2. Experimental Section

2.1. Materials and Physical Measurements

All the chemicals and solvents were reagent grade and purchased from commercial sources and used without further purification. Pyridine-2,4-dicarboxylate acid and metalloligand LCu were synthesized according to procedures already reported outlined in the literature [21] . Element analyses for C, H and N were performed with a PerkineElmer 240C elemental analyzer. Infrared spectra were obtained from a sample powder pelletized with KBr disks on a Nicolet Nexus 470 spectrometer (Germany) over a range of 400 - 4000 cm−1. Thermogravimetric analysis (TGA) measurements were carried out in the temperature range of 25˚C - 800˚C on a PerkineElmer Pyis 1 system in a nitrogenpurge with a heating rate of 10˚C/min. The temperature dependence of molar magnetic susceptibility was measured under an applied field of 1000 G in the form of χmT versus T in the range of 1.8 - 300 K by Quantum Design MPMS XL-5. The influence of sample holder background was subtracted by the automatic subtraction feature of the software.

2.2. Preparation of {[Sm2(DMSO)4(CH3OH)2][LCu]3・7DMSO・2CH3OH}n (1)

The methanol solution of Sm(NO3)3・6H2O (44 mg, 0.1 mmol) was slowly diffused into a dimethyl sulfoxide solution (DMSO) of LCu (62 mg, 0.1 mmol) through 1 mL DMSO blank solvent as the buffer solution. After several days, the obtained blue crystals were collected by filtration, washed with methanol. Yield: 50 mg, 60.6% (based on Cu). Anal. Calcd for C68H88Cu3N6O42S11Sm2(2453.57): C, 33.29; H, 4.11; N, 3.41. Practical found: C, 33.32; H, 4.12; N, 3.40. IR (KBr, cm1): 3419(s), 2980(m), 2924(m), 2354(m), 1660(s), 1617(s), 1555(s), 1476(m), 1390(s), 1341(s), 1261(m), 1181(w), 1083(w), 1009(s), 942(m), 899(w), 825(w), 783(m), 739(m), 684(s), 530(w), 463(w).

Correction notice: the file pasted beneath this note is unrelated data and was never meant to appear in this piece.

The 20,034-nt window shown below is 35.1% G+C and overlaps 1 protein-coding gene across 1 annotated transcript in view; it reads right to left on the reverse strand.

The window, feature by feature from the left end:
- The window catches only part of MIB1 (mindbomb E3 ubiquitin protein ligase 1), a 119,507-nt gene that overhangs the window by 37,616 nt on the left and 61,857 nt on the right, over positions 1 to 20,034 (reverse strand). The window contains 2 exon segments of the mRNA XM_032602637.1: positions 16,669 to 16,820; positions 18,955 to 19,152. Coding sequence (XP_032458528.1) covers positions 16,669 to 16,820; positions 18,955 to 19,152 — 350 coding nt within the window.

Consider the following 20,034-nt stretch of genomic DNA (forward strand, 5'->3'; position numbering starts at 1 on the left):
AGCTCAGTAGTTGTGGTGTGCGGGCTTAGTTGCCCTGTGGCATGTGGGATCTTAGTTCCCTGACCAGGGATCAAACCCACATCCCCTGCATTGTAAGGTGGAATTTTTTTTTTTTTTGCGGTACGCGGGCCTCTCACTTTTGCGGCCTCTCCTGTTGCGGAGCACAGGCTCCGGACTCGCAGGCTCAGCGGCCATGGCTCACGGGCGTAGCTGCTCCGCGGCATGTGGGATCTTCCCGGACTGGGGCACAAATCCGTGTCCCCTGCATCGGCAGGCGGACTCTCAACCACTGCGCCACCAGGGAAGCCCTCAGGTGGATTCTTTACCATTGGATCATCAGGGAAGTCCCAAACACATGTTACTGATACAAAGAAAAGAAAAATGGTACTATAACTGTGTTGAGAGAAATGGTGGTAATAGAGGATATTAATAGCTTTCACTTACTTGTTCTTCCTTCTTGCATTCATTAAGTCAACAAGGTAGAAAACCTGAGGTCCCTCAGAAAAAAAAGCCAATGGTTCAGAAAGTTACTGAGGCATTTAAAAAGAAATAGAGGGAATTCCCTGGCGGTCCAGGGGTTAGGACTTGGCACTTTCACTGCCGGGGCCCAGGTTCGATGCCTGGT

2.3. Preparation of {[Dy2(DMSO)3(CH3OH)][LCu3(DMSO)]・4DMSO・CH3OH}n (2)

CP-2 was obtained as light blue block crystals with the same synthetic method as that of 1 except that Sm(NO3)3・6H2O was replaced by Dy(NO3)3・6H2O (46 mg, 0.1 mmol). Yield: 6 mg, 18% (base on Cu). Anal. Calcd for C60H60Cu3N6O36S8Dy2(2195.38): C, 32.83; H, 3.37; N, 3.83. Found: C, 32.56; H, 3.36; N, 3.88. IR (KBr, cm1): 3434(s), 2992(w), 2912(w), 2372(s), 1654(s), 1611(s), 1537(m), 1476(w), 1402(s), 1329(s), 1248(w), 1089(w), 1022(m), 954(w), 832(w), 783(w), 733(m), 684(m), 524(w).